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Thread: Is ordinal judging easier to understand than the CoP?

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    Custom Title Mathman's Avatar
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    Is ordinal judging easier to understand than the CoP?

    Here is a test for fans who think that the new judging system is harder to understand than the old one was. This information was taken from the following article by Sandra Loosemore.

    http://www.frogsonice.com/skateweb/obo/score-obo.shtml

    Some background. The results of the 1997 men’s event at Europeans (among several other competitions that year) were so screwy that neither the average fan nor the television commentators (including Dick Button) were able to understand or explain why it came out the way it did.

    In response, ISU President Ottavio Cinquanta decided that what the sport needed was a new judging system. With support from the German Federation, he came up with what became known as the OBO system, which supposedly corrected some of the counterintuitive anomalies of the then-current system, the “majority of ordinals” method.

    Cinquanta did an end run around the ISU rules and member federations and rushed the new system into place for the 1998 Olympics.

    Test: Here are the ordinals of the nine judges, taken from 1997 Europeans (omitting some of the skaters who’s scores are irrelevant to this discussion.)

    Skater A 2 1 4 1 2 2 4 5 5
    Skater B 4 4 3 3 1 3 1 1 2
    Skater C 3 2 2 5 3 5 3 2 1
    Skater D 1 3 1 2 5 4 2 3 4

    Who won?

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    More or less: more is more sequinsgalore's Avatar
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    I first began watching figure skating after CoP so I haven't got a clue how the ordinals worked? So I'd say CoP is easier to understand...

    Can someone briefly say how ordinals worked? On old Youtube clips I can see the judges sometime use calculators. So what were they calculating?

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    This looks like a very interesting thread. I'll take a gander.
    1. Skater B
    2. Skater D
    3. Skater A
    4. Skater C.
    Now I'm off to find the actual results.

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    Custom Title Joesitz's Avatar
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    There have been judges, maybe most judges, who were aware of the 'Content of Program' and did not get carried away with the so-called 'Artistry'. These judges really didn't need the CoP. However, those that were carried away with presentation may well have overlooked other skaters who did all the tech. Others, of course, showd country favoritism, and that's what brought about the CoP.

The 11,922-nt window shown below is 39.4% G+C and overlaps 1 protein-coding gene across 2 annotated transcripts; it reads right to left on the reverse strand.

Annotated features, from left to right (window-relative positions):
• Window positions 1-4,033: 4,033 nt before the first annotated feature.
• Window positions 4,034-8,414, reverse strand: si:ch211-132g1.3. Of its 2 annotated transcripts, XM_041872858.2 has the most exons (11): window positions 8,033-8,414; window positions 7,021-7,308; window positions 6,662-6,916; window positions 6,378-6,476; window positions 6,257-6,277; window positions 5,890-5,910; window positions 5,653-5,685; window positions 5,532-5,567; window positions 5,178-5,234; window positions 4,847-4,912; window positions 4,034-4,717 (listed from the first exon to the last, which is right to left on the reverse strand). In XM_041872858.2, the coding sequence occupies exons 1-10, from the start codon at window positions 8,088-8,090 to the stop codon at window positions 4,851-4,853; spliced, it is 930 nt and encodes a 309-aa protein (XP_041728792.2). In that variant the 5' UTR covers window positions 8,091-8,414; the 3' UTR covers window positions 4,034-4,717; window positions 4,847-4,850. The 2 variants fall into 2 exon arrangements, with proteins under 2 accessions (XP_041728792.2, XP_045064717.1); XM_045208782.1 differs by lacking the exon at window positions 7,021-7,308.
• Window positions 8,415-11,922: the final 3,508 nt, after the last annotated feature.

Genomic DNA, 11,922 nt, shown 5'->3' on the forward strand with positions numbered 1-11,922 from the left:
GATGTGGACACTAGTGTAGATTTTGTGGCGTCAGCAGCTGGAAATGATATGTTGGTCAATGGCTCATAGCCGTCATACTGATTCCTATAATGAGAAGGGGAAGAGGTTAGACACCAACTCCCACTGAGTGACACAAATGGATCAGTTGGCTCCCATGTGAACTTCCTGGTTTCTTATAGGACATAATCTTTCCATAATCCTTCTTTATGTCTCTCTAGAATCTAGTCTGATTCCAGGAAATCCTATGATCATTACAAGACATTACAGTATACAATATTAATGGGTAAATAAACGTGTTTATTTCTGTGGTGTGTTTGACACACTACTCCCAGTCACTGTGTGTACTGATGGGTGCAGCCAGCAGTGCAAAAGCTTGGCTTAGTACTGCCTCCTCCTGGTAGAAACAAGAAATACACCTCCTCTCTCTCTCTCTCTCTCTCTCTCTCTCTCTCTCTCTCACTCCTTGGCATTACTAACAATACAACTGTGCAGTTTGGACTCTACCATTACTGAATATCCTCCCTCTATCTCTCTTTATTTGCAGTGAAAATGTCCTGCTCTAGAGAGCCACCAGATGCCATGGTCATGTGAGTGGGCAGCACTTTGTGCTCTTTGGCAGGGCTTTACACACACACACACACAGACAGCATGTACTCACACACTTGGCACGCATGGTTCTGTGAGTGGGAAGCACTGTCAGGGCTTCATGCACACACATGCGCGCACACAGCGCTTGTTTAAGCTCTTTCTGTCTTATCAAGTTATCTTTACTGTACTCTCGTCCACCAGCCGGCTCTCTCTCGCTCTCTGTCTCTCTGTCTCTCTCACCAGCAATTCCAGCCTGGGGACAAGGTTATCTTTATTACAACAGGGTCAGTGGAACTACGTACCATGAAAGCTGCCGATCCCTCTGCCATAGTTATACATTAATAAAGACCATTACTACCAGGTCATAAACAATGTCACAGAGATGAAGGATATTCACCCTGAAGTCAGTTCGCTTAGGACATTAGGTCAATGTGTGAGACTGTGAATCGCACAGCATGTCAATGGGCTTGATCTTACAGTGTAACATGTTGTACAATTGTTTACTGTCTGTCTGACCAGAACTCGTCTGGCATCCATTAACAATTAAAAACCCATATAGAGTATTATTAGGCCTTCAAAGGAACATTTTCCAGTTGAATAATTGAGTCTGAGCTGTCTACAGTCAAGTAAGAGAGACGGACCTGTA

I am basically pleased with the CoP, although it should be on a continuous study for improvement. (Those. plus GoEs and Levels often get to me.). i do not like the breakdwon of PC scores. It would suffice if an additional amount were placed on the program representing these judges who could understand the 5 major parts of the PC scores (i.e., those without the bullets). It would simplify the scoring for both fan and audience.

    To answer the topic question: it takes awhile for both systems to be understood. An ardent fan does get to understand both systems. It takes a while longer for the audience.

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    Quote Originally Posted by Mathman View Post
    Test: Here are the ordinals of the nine judges, taken from 1997 Europeans (omitting some of the skaters who’s scores are irrelevant to this discussion.)

    Skater A 2 1 4 1 2 2 4 5 5
    Skater B 4 4 3 3 1 3 1 1 2
    Skater C 3 2 2 5 3 5 3 2 1
    Skater D 1 3 1 2 5 4 2 3 4

    Who won?
    If those are the actual ordinals, and the majority system was in use, then Skater A won this segment, since he was the only one who had a majority for 2nd place (five ordinals of 2 or better).

    If OBO were in place, I wouldn't have a clue.

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    At the rink. Again. mskater93's Avatar
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    Quote Originally Posted by Mathman View Post
    In response, ISU President Ottavio Cinquanta decided that what the sport needed was a new judging system. With support from the German Federation, he came up with what became known as the OBO system, which supposedly corrected some of the counterintuitive anomalies of the then-current system, the “majority of ordinals” method.